According to Christian tradition, Easter celebration begins with the Holy Week, namely with Palm Sunday. To commemorate Jesus' entry to Jerusalem, Philippines buy coconut leaves as a substitution to original palm leaves and get them blessed. After the Palm Sunday liturgy, they bring them home and either attach the leaves to the back of the main door or pun them in the corner—it's supposed to protect the household from any danger.
One of the most widespread traditions is Senakulo, a play about Jesus' life and passion that traditionally involves costumed actors and drama. It's performed either on a stage or in the street, often on several nights during the Holy Week. Street performances feature a statue of Christ bearing a cross which is paraded throughout the city. It's practised in a number of communities, particularly in the provinces of Rizal, Bulacan, and Pampanga.
In some areas, these plays involve real bloody scenes. The provinces of San Pedro Cutud, San Fernando, Pampanga, Kapitangan, Paombong, Bulacan, and Guimaras Island have the most infamous versions of Senakulo reenactments. Often male devotees whip themselves to blood. Some even get tied and nailed to the cross to live through the sufferings of Jesus. However, such practices are actually discouraged by the Church.
Another traditional devotion is Pabása. It presents Jesus' Passion by singing and reciting rather than actually reenacting the scenes.
Holy Week processions also take a significant part of the celebrations. They may occur on the various days of the week. The provinces of Malolos, Bulacan, and Rizal have huge processions on Holy Wednesday running from 6 pm till late evening. They feature the statues of Jesus, Virgin Mary, 12 Apostles, and many other saints.
The longest one is Lenten procession by Saint Augustine Church, Baliwag, Bulacan. It consists of 111 floats. Beautifully adorned dioramas depict the scenes from Jesus' Passion and death. The Lenten procession takes place twice a week—on Holy Wednesday and Good Friday.
Holy Thursday is marked with more pious traditions. This day commemorates the Last Supper when Jesus washed the feet of his disciples. To commemorate this, the rite of feet washing is performed in many parishes across the country. Another tradition of the day is the Visita Iglesia (literally visit of the churches). It's essential to visit seven churches.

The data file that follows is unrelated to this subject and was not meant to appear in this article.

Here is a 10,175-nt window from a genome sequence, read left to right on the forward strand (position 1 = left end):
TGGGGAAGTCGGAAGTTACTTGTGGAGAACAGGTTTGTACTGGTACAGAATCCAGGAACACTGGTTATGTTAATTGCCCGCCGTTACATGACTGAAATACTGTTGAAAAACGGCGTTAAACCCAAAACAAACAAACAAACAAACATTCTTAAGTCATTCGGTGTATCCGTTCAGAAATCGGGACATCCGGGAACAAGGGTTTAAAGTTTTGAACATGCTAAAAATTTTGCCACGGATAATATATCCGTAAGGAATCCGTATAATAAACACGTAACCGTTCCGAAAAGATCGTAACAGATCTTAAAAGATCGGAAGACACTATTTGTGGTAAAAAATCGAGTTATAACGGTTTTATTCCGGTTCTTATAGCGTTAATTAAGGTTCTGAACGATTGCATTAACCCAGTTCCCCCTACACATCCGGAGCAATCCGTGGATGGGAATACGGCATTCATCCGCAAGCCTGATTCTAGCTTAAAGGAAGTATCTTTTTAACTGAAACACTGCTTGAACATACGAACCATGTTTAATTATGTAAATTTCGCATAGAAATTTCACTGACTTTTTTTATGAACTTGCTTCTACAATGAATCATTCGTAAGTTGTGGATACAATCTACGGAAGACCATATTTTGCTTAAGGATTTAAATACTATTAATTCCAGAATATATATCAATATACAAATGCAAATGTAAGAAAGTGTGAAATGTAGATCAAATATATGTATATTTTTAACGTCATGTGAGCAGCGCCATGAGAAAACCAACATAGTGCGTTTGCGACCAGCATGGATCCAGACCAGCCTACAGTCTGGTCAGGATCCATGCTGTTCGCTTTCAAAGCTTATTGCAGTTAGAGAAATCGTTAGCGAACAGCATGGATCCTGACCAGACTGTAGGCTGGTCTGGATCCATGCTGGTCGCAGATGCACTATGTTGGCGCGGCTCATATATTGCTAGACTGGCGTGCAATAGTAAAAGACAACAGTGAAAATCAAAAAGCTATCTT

Good Friday is also marked with the dawn processions that recall the Stations of the Cross. One of the best provinces to observe it is Manila, but it's common among parishes in other provinces. Often the stations are set up in the town so that believers could walk the Way of the Cross. At 3 p.m. churches call for Good Friday Service of Commemoration of the Passion. Every church across the Philippines has Pahalik—a devotion that involves kissing the image of the dead body of Jesus. Some parishes also hold the Holy Burial ceremonies, known as the Santo Entierro procession.
Easter Vigil, Visita Iglesia, Stations of the Cross, and confessions are all part of Black Saturday. Midnight Mass often involves outdoor fire and the blessing of the Paschal candle.
The last day of festivities is Easter Sunday. Easter is locally called Pasko ng Pagkabuhay or Pasko ng Muling Pagkabuhay, where Pasko in Tagalog means "Christmas", Muling—"again", and "Pagkabuhay"—"Resurrection". The main Easter day tradition is Salubong or "welcoming." It consists of two processions—men accompany the statue of the Risen Jesus, and still-sorrowful women follow the statue of the Virgin Mary until the mother and the son meet—this marks the start of the joyful celebration. Masses on Easter Day are overcrowded.
You might wonder whether Filipinos organise Easter egg hunts—they do, right near churches, and sometimes also in the shopping malls. So the kids have options to participate. Some people also hold egg hunts at their homes.